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Mapping Traditional Software Development Roles to Scrum

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Many organizations, which have embarked on the Agile adoption path, have to tackle the challenge of mapping traditional software development roles to the three roles that Scrum provides. Traditional roles like Product Manager, Project Manager, Business Analyst, Designer, DBA etc. do not cleanly map into roles defined by Scrum. In a series of views Mike Cottmeyer attempts to effectively map traditional roles to Scrum.

Mike suggested that the 'Scrum Master' and 'Scrum Team' roles are relatively easier to fill.

The Project Manager could fit into the role of a Scrum Master however, it does involve a mindset change. According to him,

ScrumMasters are process facilitators and support for the team. Project Managers are usually responsible for managing the team and ensuring that time, cost, and scope are balanced. [...]

ScrumMasters have no authority over the team. ScrumMasters are more servants of the team... Project Managers are more like a boss.

Likewise the 'Scrum Team' should involve everyone who is involved in heavy lifting of building the product.

The development team, the database guys, and QA can probably be worked nicely into the role of Team Member. These folks have direct responsibility for designing, building, and testing the code.

Once the above roles are mapped there are still a lot of roles like Business Analysts, Systems Analysts, User Experience specialists, etc which need to be mapped to Scrum roles. According to Mike, all these roles could potentially roll up into a Product Owner role.

The Product Owner is the Project Manager, the Business Analyst, the System Designer, the User Experience Architect, and every other Business Group... all rolled into one. The role is really supposed to be omnipotent and omnipresent.

However, Mike does acknowledge that this is a huge role in itself. Hence, he suggested that instead of one person who fills in all these roles, it could instead be a Product Owner Team where multiple people coordinate together. The team could include

  • Product Manager - Works with stakeholders, identifies requirements and sets priority.
  • Project Manager - Maintains a view of the overall objectives. Manages resources, capital expenditures, external dependencies etc.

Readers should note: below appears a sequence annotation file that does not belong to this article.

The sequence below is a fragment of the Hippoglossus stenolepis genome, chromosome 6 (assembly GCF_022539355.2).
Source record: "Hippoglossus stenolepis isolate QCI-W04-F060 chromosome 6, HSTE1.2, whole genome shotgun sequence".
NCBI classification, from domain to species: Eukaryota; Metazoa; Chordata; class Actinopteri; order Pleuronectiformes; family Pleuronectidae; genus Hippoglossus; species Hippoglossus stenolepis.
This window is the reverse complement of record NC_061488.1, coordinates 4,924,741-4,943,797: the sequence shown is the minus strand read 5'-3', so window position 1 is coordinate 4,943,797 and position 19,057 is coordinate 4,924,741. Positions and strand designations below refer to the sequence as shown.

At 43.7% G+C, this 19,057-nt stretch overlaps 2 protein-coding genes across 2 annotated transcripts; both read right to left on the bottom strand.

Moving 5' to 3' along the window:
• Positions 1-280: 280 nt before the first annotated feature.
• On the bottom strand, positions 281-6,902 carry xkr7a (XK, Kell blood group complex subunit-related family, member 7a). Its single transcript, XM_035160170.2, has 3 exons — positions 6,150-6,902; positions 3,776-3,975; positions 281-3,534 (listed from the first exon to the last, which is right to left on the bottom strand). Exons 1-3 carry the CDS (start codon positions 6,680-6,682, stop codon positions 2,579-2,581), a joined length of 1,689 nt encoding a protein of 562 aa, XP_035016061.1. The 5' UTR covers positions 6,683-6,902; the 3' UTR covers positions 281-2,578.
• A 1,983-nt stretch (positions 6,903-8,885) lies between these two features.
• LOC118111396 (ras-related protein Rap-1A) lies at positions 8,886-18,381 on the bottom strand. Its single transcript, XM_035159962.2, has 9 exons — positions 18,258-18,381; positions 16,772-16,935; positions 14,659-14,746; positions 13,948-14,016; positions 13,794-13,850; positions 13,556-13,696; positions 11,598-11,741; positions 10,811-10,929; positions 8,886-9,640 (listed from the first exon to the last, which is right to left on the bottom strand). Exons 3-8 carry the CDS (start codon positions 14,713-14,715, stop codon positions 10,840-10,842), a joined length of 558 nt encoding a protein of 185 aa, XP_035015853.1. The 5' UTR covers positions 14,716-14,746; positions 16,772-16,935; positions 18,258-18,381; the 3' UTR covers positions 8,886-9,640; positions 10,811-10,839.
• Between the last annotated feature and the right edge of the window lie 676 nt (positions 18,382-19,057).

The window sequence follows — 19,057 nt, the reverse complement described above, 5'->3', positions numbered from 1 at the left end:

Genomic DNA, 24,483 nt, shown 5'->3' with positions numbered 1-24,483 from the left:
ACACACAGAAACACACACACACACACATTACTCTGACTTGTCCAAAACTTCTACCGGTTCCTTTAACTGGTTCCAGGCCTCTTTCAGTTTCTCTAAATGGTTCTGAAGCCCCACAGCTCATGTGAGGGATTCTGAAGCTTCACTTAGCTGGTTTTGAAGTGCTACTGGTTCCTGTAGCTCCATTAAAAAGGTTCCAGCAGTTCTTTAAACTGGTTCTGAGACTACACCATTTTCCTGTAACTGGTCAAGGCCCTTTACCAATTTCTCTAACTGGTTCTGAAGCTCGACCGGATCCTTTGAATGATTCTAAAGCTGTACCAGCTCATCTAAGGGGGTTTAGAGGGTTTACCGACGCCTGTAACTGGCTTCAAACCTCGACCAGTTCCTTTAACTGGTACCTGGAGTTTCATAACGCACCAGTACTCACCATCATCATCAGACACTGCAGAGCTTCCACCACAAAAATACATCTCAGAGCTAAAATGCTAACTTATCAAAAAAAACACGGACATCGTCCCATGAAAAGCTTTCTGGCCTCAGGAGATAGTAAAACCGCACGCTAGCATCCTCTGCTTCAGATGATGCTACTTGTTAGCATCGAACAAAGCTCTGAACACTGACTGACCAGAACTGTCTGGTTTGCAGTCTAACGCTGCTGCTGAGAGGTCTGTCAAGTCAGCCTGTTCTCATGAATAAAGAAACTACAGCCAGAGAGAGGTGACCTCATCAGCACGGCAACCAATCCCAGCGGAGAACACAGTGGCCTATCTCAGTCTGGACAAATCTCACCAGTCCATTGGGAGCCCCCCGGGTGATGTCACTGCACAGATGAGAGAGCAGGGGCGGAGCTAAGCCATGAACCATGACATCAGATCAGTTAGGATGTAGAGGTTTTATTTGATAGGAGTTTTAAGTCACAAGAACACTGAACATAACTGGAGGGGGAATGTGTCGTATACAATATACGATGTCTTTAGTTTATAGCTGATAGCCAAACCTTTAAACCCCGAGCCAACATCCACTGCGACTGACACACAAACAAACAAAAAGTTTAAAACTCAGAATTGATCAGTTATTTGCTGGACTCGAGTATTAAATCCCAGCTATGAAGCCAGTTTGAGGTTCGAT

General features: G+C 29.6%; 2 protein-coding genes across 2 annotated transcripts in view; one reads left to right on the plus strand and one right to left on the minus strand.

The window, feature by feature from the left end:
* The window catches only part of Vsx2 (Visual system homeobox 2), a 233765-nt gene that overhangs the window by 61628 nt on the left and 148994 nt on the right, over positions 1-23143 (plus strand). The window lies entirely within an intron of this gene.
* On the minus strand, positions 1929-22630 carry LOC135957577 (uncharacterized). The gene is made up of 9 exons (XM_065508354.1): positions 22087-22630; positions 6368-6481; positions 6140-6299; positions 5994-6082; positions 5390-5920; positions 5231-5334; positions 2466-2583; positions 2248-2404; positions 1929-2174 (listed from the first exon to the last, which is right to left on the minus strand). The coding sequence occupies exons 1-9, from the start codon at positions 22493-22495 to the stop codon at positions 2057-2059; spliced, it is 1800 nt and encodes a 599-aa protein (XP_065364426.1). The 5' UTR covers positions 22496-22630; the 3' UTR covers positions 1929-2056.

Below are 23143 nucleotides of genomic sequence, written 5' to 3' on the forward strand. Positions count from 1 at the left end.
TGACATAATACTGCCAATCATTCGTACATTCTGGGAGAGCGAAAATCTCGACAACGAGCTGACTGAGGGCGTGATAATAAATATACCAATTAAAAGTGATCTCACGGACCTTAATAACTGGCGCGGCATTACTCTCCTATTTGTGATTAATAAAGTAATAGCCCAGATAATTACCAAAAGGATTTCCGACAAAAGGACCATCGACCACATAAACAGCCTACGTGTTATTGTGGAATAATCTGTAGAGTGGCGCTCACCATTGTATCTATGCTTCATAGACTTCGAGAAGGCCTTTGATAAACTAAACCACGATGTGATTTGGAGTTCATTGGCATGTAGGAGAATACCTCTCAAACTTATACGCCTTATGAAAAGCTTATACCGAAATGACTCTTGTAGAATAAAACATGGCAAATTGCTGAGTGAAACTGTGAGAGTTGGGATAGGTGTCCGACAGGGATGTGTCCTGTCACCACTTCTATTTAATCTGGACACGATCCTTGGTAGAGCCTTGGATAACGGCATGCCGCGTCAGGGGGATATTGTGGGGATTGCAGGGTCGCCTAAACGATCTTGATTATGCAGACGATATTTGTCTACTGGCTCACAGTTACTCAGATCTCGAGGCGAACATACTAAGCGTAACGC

• Business Analyst - Responsible for documenting acceptance criteria and documenting the conversations around the user story. Primary point of contact for requirements clarification during the sprint.
  • Designer - Prepares some screen shots, wireframes, etc.

He represents the setup pictorially like this

Product Owner Team

Hence, instead of working in isolation, the Product Owner interacts with various other roles and helps in bringing their collective knowledge and expertise to define the correct context and provide coordination.

Thus, by grouping roles efficiently the traditional roles can fit into the three roles suggested by Scrum. The key is to map them at the correct places where they would add value to the entire team.

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Community comments

  • here's mine

    by Aaron Sanders,

    Your message is awaiting moderation. Thank you for participating in the discussion.

    I appreciate the product owner team, something I am implementing now. Perhaps I'llupdate my own roles/responsibilities post to reflect this.

  • Re: here's mine

    by Vikas Hazrati,

    Your message is awaiting moderation. Thank you for participating in the discussion.

    Thanks for sharing the link with the community. It is very helpful!

  • And another point of view

    by Amr Elssamadisy,

    Your message is awaiting moderation. Thank you for participating in the discussion.

    Dean Leffingwell, known for his book on Scaling Agile, has written 2 of a 3 part series on the product owner in the enterprise. He takes a different approach to the Product Owner team; 1 product owner only per project and a higher-up role the Product Manager.

    The first part describes the need for two different roles and the second part describes the roles and responsibilities of the newly defined product owner.

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